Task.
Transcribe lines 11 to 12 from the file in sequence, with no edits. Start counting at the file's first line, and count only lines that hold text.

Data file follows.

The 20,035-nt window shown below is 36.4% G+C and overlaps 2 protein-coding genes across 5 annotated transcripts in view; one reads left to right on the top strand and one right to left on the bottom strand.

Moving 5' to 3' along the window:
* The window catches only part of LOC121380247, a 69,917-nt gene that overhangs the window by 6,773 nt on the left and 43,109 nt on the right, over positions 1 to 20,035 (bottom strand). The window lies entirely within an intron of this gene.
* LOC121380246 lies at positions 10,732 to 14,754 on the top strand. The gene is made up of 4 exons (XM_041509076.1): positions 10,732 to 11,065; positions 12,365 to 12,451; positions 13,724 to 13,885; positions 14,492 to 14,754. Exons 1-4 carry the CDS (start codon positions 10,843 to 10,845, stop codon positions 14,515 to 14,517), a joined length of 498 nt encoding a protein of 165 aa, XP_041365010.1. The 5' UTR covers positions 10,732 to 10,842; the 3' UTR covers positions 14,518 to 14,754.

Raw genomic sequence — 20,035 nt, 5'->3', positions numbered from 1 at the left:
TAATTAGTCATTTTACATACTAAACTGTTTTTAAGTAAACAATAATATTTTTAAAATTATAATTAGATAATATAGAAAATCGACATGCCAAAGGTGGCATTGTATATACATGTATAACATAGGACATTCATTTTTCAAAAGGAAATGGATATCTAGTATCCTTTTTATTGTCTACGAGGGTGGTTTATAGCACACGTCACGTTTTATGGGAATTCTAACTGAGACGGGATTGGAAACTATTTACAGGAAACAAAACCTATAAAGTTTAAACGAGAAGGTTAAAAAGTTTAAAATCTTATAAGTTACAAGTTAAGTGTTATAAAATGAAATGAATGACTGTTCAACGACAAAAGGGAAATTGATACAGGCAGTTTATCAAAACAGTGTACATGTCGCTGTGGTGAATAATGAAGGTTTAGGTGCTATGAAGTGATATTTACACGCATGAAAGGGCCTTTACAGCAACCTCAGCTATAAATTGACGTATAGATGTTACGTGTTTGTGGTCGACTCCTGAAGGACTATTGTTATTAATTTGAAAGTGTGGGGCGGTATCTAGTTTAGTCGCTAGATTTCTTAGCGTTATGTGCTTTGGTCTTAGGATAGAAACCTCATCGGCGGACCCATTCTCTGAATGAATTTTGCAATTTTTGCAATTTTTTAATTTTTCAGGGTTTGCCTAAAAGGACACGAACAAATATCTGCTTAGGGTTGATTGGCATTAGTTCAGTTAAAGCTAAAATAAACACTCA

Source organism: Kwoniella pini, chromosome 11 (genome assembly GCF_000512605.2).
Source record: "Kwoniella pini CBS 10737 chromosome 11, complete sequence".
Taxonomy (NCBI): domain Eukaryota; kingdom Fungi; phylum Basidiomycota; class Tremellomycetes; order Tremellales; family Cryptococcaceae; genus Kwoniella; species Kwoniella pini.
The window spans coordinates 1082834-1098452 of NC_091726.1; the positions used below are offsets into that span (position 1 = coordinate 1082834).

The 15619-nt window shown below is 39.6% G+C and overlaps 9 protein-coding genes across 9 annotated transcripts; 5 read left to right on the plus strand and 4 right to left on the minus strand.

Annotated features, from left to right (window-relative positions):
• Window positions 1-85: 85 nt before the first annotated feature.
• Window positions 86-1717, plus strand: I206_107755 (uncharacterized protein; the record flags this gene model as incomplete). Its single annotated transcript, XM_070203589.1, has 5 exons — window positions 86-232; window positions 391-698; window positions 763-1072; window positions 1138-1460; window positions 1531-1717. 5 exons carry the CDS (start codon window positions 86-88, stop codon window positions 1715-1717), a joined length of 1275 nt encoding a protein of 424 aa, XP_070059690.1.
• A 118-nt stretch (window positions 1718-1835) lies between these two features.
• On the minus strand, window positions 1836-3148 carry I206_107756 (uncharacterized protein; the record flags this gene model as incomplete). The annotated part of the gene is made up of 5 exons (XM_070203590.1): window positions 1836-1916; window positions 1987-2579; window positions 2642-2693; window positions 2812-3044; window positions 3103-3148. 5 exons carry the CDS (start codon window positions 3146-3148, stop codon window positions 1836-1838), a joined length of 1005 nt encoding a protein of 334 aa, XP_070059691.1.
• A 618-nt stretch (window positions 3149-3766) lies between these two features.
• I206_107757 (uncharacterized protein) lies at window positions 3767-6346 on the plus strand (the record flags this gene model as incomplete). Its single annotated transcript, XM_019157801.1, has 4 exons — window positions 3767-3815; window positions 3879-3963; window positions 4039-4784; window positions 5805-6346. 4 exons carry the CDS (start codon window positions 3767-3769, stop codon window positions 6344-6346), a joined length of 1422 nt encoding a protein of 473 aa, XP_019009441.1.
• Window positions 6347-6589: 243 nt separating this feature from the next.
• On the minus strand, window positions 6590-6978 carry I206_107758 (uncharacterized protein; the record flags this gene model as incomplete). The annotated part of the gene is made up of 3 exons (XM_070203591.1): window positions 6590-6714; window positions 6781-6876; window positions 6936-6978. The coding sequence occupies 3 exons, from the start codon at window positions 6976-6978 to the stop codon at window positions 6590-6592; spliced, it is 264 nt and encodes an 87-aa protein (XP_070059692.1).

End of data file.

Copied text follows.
The 15619-nt window shown below is 39.6% G+C and overlaps 9 protein-coding genes across 9 annotated transcripts; 5 read left to right on the plus strand and 4 right to left on the minus strand.

Annotated features, from left to right (window-relative positions):